At the Rio+20 Conference, world leaders, along with thousands of participants from the private sector, NGOs and other groups, will come together to shape how we can reduce poverty, advance social equity and ensure environmental protection on an ever more crowded planet.
Rapid urbanization and climate change are reshaping and exacerbating disaster risk. Together, they have added urgency to the task of building resilience in communities and countries around the world. High-profile representatives of developing and donor countries join senior officials from development and humanitarian organizations discuss how to prepare for a changing world.
Watch the webcast: http://gfdrr.org/gfdrr/node/1182
Tackling over-consumption, not over-population will be key to ensuring sustainable development, according to a new report from Christian Aid.
The paper warns that poor people – often the main source of population growth – should not be blamed for the global environmental crisis in the face of overconsumption of the world’s middle classes.
Mangroves, it must be said, do not get their dues. The tangled, swampy growths of trees and plants that line humid coastlines support thousands of communities worldwide. For the Indian and Bangladeshi residents of the Sundarbans, they provide food, building materials and medicine, while acting as a giant coastal defence from tropical storms for the Bimini Islands off the coast of Florida. And, while they amount to less than 0.1 per cent of the Earth’s total land surface area, they also act as giant carbon sinks, sending one tenth of all land-derived organic carbon into the ocean.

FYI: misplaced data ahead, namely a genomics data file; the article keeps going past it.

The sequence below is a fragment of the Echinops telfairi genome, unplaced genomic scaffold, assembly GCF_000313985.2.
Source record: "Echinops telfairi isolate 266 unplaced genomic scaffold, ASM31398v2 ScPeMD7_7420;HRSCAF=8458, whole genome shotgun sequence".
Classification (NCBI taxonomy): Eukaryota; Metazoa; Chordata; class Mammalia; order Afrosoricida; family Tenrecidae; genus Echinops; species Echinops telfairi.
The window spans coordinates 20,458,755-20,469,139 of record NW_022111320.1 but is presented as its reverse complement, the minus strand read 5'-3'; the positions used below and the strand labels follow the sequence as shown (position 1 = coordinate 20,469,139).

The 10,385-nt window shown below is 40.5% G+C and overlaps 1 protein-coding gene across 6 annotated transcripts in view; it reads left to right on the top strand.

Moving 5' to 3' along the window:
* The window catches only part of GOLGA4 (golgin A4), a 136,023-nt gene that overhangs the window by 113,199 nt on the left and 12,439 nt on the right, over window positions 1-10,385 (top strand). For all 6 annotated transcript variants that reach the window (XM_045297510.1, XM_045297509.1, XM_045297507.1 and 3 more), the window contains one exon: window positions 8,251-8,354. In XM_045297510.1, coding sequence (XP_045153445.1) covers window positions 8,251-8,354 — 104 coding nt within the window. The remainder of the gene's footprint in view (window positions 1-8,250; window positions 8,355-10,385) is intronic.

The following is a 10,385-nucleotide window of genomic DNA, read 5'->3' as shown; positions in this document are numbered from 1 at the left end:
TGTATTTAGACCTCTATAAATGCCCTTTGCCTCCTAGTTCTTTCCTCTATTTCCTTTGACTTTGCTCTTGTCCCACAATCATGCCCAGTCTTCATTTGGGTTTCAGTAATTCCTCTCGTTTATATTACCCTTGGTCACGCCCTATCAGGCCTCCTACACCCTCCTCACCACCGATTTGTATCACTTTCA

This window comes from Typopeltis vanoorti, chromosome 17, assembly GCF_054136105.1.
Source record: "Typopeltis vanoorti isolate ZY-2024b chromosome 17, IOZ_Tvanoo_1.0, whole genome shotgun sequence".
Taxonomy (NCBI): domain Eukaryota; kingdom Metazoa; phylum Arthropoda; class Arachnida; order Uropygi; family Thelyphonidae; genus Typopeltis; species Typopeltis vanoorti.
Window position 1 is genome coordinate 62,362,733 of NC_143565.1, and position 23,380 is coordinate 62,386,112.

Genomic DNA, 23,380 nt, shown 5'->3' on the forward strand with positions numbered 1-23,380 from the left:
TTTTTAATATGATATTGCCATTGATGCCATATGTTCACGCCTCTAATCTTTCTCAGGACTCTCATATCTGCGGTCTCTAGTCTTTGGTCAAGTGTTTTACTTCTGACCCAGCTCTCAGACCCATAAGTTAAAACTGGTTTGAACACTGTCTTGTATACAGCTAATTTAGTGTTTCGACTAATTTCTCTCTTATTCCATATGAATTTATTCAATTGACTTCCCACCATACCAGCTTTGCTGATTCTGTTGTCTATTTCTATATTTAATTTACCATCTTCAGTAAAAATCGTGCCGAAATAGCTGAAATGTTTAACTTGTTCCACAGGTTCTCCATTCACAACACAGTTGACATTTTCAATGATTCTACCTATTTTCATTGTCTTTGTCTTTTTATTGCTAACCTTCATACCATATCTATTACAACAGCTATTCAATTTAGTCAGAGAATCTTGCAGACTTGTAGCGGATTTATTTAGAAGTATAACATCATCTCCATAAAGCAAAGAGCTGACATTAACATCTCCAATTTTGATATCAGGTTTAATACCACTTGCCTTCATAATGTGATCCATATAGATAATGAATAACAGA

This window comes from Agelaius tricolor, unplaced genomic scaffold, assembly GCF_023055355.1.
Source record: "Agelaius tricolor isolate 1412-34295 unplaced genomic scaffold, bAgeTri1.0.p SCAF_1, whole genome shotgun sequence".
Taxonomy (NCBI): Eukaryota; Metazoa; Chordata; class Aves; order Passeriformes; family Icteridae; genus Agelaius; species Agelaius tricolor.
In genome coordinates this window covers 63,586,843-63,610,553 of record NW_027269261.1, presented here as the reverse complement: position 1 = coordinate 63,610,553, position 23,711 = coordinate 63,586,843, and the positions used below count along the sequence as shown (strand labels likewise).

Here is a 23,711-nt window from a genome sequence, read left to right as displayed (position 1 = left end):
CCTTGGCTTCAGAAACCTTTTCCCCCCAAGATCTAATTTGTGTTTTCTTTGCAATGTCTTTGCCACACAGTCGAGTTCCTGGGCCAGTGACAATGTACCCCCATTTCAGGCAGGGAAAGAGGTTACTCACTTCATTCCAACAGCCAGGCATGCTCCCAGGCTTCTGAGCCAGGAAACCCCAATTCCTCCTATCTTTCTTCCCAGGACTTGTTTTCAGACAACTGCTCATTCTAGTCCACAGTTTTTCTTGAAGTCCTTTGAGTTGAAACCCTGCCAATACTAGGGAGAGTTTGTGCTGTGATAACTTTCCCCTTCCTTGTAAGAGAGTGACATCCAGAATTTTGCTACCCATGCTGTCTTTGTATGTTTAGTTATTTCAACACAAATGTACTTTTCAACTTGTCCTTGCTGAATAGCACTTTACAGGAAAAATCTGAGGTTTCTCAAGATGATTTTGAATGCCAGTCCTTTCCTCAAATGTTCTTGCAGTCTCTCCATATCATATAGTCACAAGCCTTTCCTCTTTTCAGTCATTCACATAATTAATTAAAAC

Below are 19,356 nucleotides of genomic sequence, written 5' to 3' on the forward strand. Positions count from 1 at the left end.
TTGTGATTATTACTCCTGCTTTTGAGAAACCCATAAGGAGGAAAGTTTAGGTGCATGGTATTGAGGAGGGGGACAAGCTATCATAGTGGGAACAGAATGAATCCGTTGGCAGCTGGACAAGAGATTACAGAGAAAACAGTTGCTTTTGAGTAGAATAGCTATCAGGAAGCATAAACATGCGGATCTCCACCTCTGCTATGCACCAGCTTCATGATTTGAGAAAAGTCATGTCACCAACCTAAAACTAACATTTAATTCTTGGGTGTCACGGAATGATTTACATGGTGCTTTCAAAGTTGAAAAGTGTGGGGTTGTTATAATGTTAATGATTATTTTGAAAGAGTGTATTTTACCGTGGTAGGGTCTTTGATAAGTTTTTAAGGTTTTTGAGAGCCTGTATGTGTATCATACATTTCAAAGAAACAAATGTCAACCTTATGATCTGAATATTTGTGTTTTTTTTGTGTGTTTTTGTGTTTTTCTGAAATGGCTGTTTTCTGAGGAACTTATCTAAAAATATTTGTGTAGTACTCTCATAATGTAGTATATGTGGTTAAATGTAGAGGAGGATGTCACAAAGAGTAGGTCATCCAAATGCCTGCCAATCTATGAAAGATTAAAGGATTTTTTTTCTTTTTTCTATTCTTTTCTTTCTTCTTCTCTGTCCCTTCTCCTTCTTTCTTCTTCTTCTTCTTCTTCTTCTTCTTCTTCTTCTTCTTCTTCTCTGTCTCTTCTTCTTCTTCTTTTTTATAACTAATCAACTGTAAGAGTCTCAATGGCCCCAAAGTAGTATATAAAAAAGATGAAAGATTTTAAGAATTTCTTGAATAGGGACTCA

For the last 40 years, Earth Day has been celebrated around the world to call attention to some of our most pressing environmental and social problems, including climate change, biodiversity loss, and dwindling natural resources. This year, the Worldwatch Institute's Nourishing the Planet (www.NourishingthePlanet.org) highlights 15 agricultural innovations that are already working on the ground to address some of those problems.
Governments from more than 90 countries have agreed to establish an independent panel of scientists to assess the very latest research on the state of the planet's fragile ecosystems. The decision, which will create a body akin to the Intergovernmental Panel on Climate Change (IPCC), was made in Panama City this weekend, after years of negotiations.
Creating a sustainable business is hard enough in the developed world. But in important emerging markets it can be more difficult still.
When Harish Hande set up India’s Solar Electric Light Company (Selco), in 1995 with the aim of providing cheap, clean solar energy to the nation’s rural poor, he quickly ran into a series of barriers.
Money was a big problem: India had few financial institutions willing to invest in renewable energy projects. He also needed to develop a method of distribution.
WITH two months left before leaders assemble for the United Nations Rio Summit, prospects for a radical fix of the planet’s worsening environmental ills and poverty seem remote.
Around 100 heads of state and government are expected in Rio de Janeiro for the June 20 to 22 summit on sustainable development. It takes place 40 years after the first big global environment meeting and 20 years after the near-legendary Earth Summit, where the United Nations set up two fora to combat climate change and biodiversity loss.
Despite technology’s pervasive tendencies, farming and disruption were, until recently, completely unrelated concepts. Though popular in certain, well-informed circles, community supported agriculture was hardly competition for corporate farms, which are empowered by their ability to distribute quickly, widely and cheaply, much to the dismay of those familiar with the consequential low quality of their produce.
There is every indication that major disasters could be the new midwives of history. Seeking to prevent them, the green economy aims to reduce “environmental risks” and “ecological scarcities” while improving human well-being and social equity. These are the stated goals of the Green Economy Initiative, launched in 2008 by the United Nations Environment Programme (UNEP). Read more: http://www.eco-business.com/features/green-economy-seeks-to-maintain-growth-threatened-by-disasters/